Politics, government and public life for Southern California

Sorting out the latest medical marijuana news

Medical Marijuana

Bear Guerra/KPCC

Marijuana plants for sale at Studio City's Perennial Holistic Wellness Center. It remains open, but federal agents have raided nine other dispensaries in Los Angeles and Orange Counties.

Federal agents bust a bunch of L.A. and Orange County pot shops.

A San Diego judge says its OK to purchase pot.

Medical marijuana news can leave you in a haze. Let’s sort out the latest:

First, federal prosecutors Thursday said agents arrested a dozen people associated with a chain of nine marijuana dispensaries in Los Angeles and Orange Counties on drug trafficking charges.

“Most of the stores previously were the subject of search warrants executed in 2010 and 2011,” read a statement from the U.S. Attorney’s office. “Most of the nine stores are now closed, but several are believed to still be in operation.”

Prosecutors allege one dispensary - Safe Harbor Collective in Dana Point - made $2.5 million in 2009. Shop owner John Melvin Walker allegedly told his bookkeeper “to destroy all records pertaining to income.” He also allegedly possessed an AK-47, and nearly $400,000 in cash. Walker’s attorney did not return a phone call for comment.


Pollsters say dwindling support for Prop 30 makes passage 'improbable'

Gov. Jerry Brown at UCLA

Sharon McNary/KPCC

California Gov. Jerry Brown speaks in support of Prop. 30 at a recent rally at UCLA.

A new statewide poll out Thursday shows Proposition 30 in a tight race, with voter support for Governor Jerry Brown’s tax-hike plan to fund schools slipping below 50 percent for the first time.

According to the USC Dornsife/LA Times poll, 46 percent of likely voters said they’ll vote for the temporary sales and income tax hike to fund schools and public safety, 42 percent said they’ll vote against it. 

Pollster Dan Schnur says Prop 30's main proponent has to go further if wants to close the sale: “Governor Brown has successfully convinced voters that more spending on the state’s public schools is a good thing.  What he has yet to do is convince them that state government can be trusted to spend their tax dollars wisely.” 

 Schnur, who also directs the Jesse Unruh Institute of Politics at USC, says voters are more open than they have been historically to a tax that increases support for public education, but many distrust Sacramento to spend wisely. Schnur says in earlier polls, for example, voters disapproved of the legislature’s passage of billions in bonds to fund high speed rail.


GOP eating its own in Inland Empire Congressional battle (UPDATE)


Steven Cuevas / KPCC

Republican Congressional candidate Bob Dutton has felt the sting of the state GOP endorsing his same-party opponent, incumbent Gary Miler.

California's so-called "jungle" primary created several interesting pairings for the November ballot. Democrats are facing off against Democrats in half-a-dozen Congressional races. On the GOP side, it's Republican vs. Republican in two House races.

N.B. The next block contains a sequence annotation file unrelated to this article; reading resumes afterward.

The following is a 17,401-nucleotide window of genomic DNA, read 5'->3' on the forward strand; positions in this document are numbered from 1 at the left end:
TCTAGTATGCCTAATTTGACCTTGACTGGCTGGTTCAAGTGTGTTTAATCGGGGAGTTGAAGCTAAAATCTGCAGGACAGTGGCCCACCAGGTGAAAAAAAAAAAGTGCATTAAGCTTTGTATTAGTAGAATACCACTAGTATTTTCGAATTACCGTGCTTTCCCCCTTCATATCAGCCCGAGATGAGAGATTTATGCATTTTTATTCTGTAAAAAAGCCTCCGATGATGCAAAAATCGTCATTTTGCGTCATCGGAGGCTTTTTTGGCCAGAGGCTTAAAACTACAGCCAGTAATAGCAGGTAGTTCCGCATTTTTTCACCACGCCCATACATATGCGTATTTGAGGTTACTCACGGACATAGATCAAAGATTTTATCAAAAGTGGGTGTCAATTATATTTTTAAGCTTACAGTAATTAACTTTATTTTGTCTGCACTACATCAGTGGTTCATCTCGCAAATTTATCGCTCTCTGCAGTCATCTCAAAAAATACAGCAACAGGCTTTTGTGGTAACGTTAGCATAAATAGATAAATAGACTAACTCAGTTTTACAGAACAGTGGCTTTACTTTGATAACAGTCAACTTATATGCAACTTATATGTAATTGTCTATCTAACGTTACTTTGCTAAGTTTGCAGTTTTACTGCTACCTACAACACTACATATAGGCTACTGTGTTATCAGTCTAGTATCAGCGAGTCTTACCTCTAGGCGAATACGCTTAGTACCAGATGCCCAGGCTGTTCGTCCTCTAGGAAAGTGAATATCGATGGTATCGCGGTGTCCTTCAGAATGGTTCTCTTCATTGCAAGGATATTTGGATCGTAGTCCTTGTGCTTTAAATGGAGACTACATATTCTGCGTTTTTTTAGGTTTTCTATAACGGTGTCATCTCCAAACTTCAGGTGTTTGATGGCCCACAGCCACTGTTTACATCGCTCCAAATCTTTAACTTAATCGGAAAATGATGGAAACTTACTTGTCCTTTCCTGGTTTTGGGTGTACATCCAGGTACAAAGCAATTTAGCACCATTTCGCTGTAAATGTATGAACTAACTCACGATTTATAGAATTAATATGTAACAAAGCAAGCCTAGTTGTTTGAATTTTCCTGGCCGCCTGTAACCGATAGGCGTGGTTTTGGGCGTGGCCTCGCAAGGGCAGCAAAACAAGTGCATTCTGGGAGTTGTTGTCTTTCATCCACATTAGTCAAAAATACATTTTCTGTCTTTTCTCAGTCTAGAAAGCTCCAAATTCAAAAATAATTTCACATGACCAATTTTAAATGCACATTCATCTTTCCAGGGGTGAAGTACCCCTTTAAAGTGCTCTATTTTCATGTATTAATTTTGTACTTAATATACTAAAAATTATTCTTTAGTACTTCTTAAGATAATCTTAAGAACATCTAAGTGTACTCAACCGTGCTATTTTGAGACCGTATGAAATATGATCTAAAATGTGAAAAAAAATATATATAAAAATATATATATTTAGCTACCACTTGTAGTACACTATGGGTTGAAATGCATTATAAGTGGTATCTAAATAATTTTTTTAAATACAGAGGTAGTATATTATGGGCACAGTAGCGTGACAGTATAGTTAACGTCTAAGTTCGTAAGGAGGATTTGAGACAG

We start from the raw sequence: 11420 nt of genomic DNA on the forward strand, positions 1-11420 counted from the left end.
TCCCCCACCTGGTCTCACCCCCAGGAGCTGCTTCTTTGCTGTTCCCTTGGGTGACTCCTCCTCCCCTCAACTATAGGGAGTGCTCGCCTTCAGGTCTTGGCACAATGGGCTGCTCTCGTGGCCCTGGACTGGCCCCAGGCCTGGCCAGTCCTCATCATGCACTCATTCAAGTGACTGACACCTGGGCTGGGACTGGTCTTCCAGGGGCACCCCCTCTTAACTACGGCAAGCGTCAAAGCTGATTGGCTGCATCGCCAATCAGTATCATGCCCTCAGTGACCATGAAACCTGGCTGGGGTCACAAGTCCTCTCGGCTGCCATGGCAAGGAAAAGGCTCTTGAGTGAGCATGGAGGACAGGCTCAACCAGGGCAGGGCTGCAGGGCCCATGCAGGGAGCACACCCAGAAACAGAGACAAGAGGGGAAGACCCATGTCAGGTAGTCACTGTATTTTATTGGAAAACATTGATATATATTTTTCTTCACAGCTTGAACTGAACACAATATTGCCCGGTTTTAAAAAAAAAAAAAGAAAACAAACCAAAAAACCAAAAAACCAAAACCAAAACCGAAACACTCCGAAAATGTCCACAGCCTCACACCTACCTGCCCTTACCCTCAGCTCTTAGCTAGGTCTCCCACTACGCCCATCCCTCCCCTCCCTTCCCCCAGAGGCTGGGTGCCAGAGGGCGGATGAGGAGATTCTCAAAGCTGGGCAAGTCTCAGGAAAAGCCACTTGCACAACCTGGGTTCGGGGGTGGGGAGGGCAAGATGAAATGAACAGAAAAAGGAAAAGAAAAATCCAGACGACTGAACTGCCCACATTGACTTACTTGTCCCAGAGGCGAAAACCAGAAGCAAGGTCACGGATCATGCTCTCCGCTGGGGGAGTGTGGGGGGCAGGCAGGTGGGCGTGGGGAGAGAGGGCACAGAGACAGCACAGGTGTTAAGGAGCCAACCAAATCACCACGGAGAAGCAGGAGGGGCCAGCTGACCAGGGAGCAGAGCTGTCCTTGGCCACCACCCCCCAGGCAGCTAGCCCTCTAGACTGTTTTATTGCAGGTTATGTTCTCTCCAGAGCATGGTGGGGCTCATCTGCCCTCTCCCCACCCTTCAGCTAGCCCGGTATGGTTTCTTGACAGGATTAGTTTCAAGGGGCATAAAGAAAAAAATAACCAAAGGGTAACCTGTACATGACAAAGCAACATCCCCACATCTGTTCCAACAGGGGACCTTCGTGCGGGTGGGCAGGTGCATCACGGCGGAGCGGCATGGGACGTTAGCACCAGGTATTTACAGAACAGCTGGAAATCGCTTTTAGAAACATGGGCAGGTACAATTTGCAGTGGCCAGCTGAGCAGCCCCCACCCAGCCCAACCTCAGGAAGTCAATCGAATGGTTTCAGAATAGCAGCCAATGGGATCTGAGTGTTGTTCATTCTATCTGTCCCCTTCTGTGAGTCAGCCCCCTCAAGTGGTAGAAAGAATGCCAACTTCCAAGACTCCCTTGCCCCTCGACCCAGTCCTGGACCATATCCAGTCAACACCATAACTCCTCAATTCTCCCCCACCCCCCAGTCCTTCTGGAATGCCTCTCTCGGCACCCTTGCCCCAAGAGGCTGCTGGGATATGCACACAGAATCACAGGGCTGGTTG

Some of these contests are under the radar, but a few have erupted into nasty fights, splitting the parties themselves.

Republicans, who pride themselves on avoiding intra-party explosions, have waded into a big one in the Inland Empire.

The party endorsed incumbent Congressman Gary Miller over his challenger, State Senator Bob Dutton. And adding salt to the wound, it used some of the money raised by Dutton to run ads slamming him.

Dutton has been a party loyalist. He served on the GOP's board of directors and raised more than $100,000 for party causes and candidates. Oh, and he was the top Republican in the State Senate the past two years as well.


That's My Issue: Access to healthcare

Supreme Court Upholds Obama's Affordable Care Act

Alex Wong/Getty Images

Supporters and protesters gather in front of the U.S. Supreme Court to find out the ruling on the Affordable Health Act June 28, 2012 in front of the U.S. Supreme Court in Washington, DC.

This post is part of KPCC & WNYC's "That's My Issue" series, and represents the views of its author, not of either station. 

My wife has breast cancer.

We’re both employed. She isn’t now, she’s staying with the kids, but I’m employed. God forbid tomorrow I don’t have a job, and I try to get her health insurance. Once [the Affordable Care Act] kicks in, she can never be denied again.

This is ridiculous. This idea that just because you’re sick or have been sick, you can be denied — flat-out denied — or just the price is so high that you can’t pay it.

I mean, that’s life-or-death for me and my family — literally life-or-death. And it’s the number one issue.

Let us know how a particular experience has affected your political opinions. Record it online, or drop us a note. Your piece could appear on WNYC and KPCC's websites, as well as on our air. 


Maven's Morning Coffee: Support drops for Prop 30, LA cracks down on pet shops, a look at the November propositions

According to the Los Angeles Times, support for Proposition 30 is dropping.

Good morning, readers. Welcome to the Maven's Morning Coffee -- a listing of the important headlines, news conferences, public meetings and announcements you need to know to fuel up and tackle your day.

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Today is Thursday, Oct. 25, and here is what's happening in Los Angeles:


Voters' support for Proposition 30 is dropping, reports the Los Angeles Times. "The findings follow a lackluster month of campaigning by the governor, who had spent little time on the stump and found himself fighting off attacks from backers of a separate ballot measure that would raise taxes for schools," according to the newspaper.

Which Way, L.A.? looks at Propositions 36 and 34, which would change the state's three strikes law and eliminate the death penalty.